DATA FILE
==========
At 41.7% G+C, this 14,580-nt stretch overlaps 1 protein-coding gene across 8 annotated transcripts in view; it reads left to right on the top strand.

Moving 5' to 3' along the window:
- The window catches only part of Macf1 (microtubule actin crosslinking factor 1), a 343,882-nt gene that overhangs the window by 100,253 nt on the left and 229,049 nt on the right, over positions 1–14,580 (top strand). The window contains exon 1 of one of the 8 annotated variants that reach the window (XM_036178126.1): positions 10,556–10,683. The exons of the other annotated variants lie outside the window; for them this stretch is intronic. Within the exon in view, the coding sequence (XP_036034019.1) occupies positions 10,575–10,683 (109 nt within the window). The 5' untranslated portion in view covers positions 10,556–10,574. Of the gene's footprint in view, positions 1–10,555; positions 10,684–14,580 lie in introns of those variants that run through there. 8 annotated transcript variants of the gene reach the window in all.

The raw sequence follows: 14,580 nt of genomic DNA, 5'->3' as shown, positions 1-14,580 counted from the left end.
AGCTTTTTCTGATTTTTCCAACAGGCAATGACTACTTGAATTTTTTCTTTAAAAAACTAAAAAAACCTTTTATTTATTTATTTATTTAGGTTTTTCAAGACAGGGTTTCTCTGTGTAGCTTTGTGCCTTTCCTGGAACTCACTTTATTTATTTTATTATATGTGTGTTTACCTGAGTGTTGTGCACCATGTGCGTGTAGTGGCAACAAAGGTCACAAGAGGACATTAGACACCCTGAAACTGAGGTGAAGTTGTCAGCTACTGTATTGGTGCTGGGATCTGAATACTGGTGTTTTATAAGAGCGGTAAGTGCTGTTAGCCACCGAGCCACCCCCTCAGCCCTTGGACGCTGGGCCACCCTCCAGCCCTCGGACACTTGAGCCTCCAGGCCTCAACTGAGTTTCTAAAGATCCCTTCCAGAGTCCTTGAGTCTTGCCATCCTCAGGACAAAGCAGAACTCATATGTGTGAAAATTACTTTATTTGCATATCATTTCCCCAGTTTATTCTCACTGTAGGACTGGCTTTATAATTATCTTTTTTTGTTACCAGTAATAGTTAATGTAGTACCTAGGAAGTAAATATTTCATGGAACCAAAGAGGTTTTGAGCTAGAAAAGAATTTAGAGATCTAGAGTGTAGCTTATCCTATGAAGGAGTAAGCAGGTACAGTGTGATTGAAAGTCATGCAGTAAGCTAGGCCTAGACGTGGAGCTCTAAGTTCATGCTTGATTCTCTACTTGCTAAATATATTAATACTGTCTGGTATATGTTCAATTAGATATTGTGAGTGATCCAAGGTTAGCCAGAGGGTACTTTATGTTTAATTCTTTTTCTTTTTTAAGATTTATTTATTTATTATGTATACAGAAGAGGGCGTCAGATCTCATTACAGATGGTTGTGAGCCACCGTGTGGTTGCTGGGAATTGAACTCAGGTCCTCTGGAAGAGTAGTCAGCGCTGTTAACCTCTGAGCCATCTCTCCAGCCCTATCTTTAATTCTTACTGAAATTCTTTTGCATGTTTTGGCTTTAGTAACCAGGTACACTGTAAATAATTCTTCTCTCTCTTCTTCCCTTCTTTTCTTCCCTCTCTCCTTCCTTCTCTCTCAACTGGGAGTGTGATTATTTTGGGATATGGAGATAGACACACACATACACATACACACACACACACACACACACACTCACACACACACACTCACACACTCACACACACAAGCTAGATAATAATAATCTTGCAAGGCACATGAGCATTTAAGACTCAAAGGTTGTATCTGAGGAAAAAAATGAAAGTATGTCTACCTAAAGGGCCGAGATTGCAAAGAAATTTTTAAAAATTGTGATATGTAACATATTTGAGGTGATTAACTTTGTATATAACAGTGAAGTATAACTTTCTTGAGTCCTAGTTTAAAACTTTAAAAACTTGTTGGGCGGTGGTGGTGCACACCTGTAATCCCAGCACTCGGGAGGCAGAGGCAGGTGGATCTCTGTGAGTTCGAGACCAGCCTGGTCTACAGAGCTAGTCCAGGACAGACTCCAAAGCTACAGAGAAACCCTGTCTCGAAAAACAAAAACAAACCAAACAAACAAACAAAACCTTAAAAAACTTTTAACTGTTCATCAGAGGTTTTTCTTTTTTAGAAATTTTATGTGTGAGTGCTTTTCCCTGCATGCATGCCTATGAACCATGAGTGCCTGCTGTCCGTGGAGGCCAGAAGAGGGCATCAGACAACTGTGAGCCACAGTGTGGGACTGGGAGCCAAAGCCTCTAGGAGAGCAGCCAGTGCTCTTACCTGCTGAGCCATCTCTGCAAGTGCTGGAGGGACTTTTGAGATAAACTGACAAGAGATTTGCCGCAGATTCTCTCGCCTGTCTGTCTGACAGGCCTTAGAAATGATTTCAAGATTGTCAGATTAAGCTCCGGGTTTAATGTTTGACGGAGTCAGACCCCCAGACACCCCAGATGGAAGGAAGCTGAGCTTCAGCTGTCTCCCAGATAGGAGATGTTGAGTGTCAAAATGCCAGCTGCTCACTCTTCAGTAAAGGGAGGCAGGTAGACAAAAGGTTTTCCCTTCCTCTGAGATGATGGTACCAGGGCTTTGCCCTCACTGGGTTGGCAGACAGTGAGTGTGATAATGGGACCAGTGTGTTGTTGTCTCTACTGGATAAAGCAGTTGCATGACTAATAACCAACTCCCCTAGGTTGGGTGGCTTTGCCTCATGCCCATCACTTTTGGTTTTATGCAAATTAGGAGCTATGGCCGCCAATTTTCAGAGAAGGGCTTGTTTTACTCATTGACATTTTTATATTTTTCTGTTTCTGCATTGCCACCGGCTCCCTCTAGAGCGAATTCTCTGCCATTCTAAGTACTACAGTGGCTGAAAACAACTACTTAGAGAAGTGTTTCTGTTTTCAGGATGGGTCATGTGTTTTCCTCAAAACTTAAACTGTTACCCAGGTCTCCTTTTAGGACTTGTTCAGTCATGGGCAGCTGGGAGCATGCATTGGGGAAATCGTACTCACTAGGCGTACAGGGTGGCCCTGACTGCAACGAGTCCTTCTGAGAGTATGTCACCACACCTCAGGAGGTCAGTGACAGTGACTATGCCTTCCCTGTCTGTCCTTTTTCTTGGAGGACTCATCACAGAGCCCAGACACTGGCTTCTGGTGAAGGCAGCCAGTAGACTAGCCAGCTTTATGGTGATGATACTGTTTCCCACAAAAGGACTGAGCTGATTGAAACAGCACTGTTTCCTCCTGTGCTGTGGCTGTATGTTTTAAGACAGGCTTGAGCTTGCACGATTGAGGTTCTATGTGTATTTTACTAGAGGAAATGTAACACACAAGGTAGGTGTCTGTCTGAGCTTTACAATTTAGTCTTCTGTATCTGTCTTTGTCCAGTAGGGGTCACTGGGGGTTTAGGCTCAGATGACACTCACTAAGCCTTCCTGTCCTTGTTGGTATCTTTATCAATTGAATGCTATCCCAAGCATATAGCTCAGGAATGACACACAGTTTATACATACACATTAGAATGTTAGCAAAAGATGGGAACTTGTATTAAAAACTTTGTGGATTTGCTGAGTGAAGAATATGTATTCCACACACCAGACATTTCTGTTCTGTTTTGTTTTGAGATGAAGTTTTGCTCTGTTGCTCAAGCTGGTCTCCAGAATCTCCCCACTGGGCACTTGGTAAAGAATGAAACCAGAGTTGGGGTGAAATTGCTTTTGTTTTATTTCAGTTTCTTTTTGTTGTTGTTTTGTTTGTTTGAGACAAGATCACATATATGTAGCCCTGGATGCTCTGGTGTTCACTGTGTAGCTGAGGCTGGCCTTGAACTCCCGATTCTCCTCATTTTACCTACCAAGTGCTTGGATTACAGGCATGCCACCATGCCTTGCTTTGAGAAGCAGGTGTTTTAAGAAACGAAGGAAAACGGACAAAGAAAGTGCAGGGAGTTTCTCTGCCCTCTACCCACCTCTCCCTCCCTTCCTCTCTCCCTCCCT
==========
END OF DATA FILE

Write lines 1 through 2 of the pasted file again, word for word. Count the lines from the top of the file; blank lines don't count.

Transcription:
At 41.7% G+C, this 14,580-nt stretch overlaps 1 protein-coding gene across 8 annotated transcripts in view; it reads left to right on the top strand.

Moving 5' to 3' along the window: